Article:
Plaintiff’s firms continue to file variations of state law wiretapping lawsuits over “session replay” software and “live chat” or “chatbot” applications in various jurisdictions. These filings typically allege that companies use such software tools to record users’ interactions with a website without first obtaining users’ consent, thereby violating the wiretapping, eavesdropping, or interception provisions of various state laws. Session replay software allows companies to record and play back users’ interactions on its websites. The “live chat” or “chatbot” feature allows a website user to engage in text conversations with an assistant, to which the company has access. These wiretapping claims threaten substantial penalties. Companies that use these web-tracking tools, however, can take steps to protect themselves from these lawsuits by a careful examination of the software being used and by evaluating what disclosures or consents may be warranted.
Plaintiffs’ claims arise from the wiretapping or interception provisions of various state laws that prohibit the recording of confidential communications without the consent of all parties to the communication. California courts, for example, have experienced a surge of class action filings pursuant to the California Invasion of Privacy Act (“CIPA”). Specifically, section 631 of CIPA prohibits (i) intentional wiretapping of any telegraph or telephone wire, line, or cable, (ii) willfully and without the consent of all parties attempting to learn the contents of a communication in transit, and (iii) attempting to use or communicate information obtained as a result of engaging in either activity. CIPA entitles plaintiffs to $5,000 per violation. A violation arguably occurs each time a user visits a website. Thus, these penalties can grow quickly.
Further, recent case law has encouraged the Plaintiffs’ bar with favorable interpretations of these state statutes. For example, the Third Circuit recently took a narrow view of the direct-party exception defense under Pennsylvania’s Wiretapping and Electronic Surveillance Control Act, resulting in the initiation of several class actions. The direct-party exception works to exempt a party from liability pertaining to communications directly with another party. In Popa v. Harriet Carter Gifts, Inc., however, the Third Circuit held that the legislature “codified only a law-enforcement exception, thus limiting any direct-party exception to that context” and remanded the case for further consideration by the District Court, which had not reached the issue of consent. Thus, companies facing claims under the Pennsylvania statute cannot avoid liability merely by showing that plaintiff and the company were the direct parties to the communication. If successful, the Pennsylvania statute entitles plaintiffs to $100 a day for each day of violation, or $1,000, whichever is higher.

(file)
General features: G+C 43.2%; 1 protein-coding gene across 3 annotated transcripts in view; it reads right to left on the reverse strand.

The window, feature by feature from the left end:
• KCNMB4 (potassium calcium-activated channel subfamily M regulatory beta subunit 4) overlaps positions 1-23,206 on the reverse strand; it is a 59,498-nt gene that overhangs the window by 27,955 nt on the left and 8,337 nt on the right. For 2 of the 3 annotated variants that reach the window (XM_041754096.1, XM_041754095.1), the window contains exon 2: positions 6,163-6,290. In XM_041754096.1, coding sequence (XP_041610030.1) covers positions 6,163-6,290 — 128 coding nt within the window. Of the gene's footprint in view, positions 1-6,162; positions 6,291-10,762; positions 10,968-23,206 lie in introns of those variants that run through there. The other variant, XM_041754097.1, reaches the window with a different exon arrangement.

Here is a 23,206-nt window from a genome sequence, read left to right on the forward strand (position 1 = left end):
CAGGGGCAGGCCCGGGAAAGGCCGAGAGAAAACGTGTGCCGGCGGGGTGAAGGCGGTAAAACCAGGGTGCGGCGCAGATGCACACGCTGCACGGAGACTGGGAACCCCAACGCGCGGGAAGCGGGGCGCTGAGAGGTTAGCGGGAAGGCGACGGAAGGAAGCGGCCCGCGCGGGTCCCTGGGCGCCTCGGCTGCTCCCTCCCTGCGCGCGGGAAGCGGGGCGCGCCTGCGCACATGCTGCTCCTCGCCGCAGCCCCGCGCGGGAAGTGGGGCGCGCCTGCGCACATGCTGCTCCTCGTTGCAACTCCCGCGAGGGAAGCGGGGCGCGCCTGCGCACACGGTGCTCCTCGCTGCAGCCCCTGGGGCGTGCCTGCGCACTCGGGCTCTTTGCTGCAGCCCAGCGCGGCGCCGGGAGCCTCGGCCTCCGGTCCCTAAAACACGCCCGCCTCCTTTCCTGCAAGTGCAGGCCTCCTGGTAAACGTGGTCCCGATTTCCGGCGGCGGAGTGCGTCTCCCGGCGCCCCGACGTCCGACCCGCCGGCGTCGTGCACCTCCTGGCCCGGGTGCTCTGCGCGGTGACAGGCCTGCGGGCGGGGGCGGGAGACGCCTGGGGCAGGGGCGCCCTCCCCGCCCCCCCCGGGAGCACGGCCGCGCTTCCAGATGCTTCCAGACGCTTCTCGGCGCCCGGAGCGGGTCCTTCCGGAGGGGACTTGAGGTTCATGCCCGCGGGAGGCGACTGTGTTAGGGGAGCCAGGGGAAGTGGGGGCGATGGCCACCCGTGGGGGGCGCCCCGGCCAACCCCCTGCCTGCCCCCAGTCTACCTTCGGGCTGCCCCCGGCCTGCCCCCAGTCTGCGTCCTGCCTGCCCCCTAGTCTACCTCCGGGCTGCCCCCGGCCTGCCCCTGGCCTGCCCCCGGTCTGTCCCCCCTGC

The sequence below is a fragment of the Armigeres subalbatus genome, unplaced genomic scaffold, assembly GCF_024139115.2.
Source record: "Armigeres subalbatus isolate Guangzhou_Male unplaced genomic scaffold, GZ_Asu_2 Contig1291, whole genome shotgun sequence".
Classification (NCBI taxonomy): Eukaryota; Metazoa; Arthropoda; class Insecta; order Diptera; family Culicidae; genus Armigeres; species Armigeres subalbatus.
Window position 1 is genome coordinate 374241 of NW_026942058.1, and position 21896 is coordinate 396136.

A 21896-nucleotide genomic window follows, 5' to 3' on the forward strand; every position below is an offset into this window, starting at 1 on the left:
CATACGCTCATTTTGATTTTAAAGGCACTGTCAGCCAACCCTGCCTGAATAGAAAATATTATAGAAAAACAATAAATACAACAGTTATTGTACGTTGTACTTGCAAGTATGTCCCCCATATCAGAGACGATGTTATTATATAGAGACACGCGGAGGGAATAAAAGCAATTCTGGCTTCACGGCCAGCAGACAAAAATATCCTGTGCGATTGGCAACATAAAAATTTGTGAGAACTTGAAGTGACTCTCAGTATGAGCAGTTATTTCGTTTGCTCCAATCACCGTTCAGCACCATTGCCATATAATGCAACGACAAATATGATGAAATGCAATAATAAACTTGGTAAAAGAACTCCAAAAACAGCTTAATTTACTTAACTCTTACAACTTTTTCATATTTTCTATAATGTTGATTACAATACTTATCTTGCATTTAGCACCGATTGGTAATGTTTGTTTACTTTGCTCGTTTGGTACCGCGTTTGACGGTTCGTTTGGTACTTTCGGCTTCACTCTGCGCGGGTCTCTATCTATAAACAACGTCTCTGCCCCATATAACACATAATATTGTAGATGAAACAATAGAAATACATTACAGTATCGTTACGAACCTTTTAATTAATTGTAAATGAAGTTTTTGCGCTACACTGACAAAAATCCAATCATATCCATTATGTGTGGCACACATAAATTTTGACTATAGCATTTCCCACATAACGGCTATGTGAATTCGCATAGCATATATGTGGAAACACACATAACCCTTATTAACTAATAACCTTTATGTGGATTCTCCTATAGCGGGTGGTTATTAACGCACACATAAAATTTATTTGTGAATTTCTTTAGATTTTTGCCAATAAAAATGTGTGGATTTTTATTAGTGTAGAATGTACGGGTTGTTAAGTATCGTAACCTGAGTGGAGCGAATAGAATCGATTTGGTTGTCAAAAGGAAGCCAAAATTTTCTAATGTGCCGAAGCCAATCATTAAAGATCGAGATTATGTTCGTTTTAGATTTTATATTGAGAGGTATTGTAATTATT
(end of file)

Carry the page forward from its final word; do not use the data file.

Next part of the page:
Accordingly, it is important for companies to be aware of how their website software is being utilized, what information they and their vendors are collecting from website users, and what disclosures or consents may be warranted in light of the above. User consent is consistently a defense under state wiretapping statutes. Therefore, companies should evaluate their website terms of service and privacy policies to confirm that they include sufficient and clear disclosures and/or obtain user consent depending on the type of activity taking place on company websites by the company and its service providers.